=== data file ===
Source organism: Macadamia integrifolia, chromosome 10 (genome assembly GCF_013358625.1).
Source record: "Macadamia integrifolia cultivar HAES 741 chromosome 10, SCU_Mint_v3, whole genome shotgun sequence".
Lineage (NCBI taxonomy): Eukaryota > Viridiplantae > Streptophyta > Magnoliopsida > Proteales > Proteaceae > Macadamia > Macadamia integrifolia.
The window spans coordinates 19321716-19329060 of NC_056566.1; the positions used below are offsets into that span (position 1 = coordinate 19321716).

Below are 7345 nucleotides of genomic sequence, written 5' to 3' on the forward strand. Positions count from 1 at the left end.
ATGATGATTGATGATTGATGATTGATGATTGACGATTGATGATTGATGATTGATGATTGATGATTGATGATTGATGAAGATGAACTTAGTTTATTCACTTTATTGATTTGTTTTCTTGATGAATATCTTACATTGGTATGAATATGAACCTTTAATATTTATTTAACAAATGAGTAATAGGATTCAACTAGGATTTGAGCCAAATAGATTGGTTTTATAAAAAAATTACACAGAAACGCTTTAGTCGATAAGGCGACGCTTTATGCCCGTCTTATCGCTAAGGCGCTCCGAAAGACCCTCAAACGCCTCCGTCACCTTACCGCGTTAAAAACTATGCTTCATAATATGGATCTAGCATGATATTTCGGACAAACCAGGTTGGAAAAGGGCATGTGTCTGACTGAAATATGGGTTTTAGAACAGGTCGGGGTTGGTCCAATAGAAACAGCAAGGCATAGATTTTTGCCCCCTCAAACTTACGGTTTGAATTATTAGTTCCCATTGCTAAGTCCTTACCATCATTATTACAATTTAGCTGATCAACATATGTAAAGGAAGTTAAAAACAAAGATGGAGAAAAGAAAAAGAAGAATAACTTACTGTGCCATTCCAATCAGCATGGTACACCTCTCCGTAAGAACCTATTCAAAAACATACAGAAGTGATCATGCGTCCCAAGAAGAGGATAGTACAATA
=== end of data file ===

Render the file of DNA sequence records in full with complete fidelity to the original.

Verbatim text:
Source organism: Macadamia integrifolia, chromosome 10 (genome assembly GCF_013358625.1).
Source record: "Macadamia integrifolia cultivar HAES 741 chromosome 10, SCU_Mint_v3, whole genome shotgun sequence".
Lineage (NCBI taxonomy): Eukaryota > Viridiplantae > Streptophyta > Magnoliopsida > Proteales > Proteaceae > Macadamia > Macadamia integrifolia.
The window spans coordinates 19321716-19329060 of NC_056566.1; the positions used below are offsets into that span (position 1 = coordinate 19321716).

Below are 7345 nucleotides of genomic sequence, written 5' to 3' on the forward strand. Positions count from 1 at the left end.
ATGATGATTGATGATTGATGATTGATGATTGACGATTGATGATTGATGATTGATGATTGATGATTGATGATTGATGAAGATGAACTTAGTTTATTCACTTTATTGATTTGTTTTCTTGATGAATATCTTACATTGGTATGAATATGAACCTTTAATATTTATTTAACAAATGAGTAATAGGATTCAACTAGGATTTGAGCCAAATAGATTGGTTTTATAAAAAAATTACACAGAAACGCTTTAGTCGATAAGGCGACGCTTTATGCCCGTCTTATCGCTAAGGCGCTCCGAAAGACCCTCAAACGCCTCCGTCACCTTACCGCGTTAAAAACTATGCTTCATAATATGGATCTAGCATGATATTTCGGACAAACCAGGTTGGAAAAGGGCATGTGTCTGACTGAAATATGGGTTTTAGAACAGGTCGGGGTTGGTCCAATAGAAACAGCAAGGCATAGATTTTTGCCCCCTCAAACTTACGGTTTGAATTATTAGTTCCCATTGCTAAGTCCTTACCATCATTATTACAATTTAGCTGATCAACATATGTAAAGGAAGTTAAAAACAAAGATGGAGAAAAGAAAAAGAAGAATAACTTACTGTGCCATTCCAATCAGCATGGTACACCTCTCCGTAAGAACCTATTCAAAAACATACAGAAGTGATCATGCGTCCCAAGAAGAGGATAGTACAATA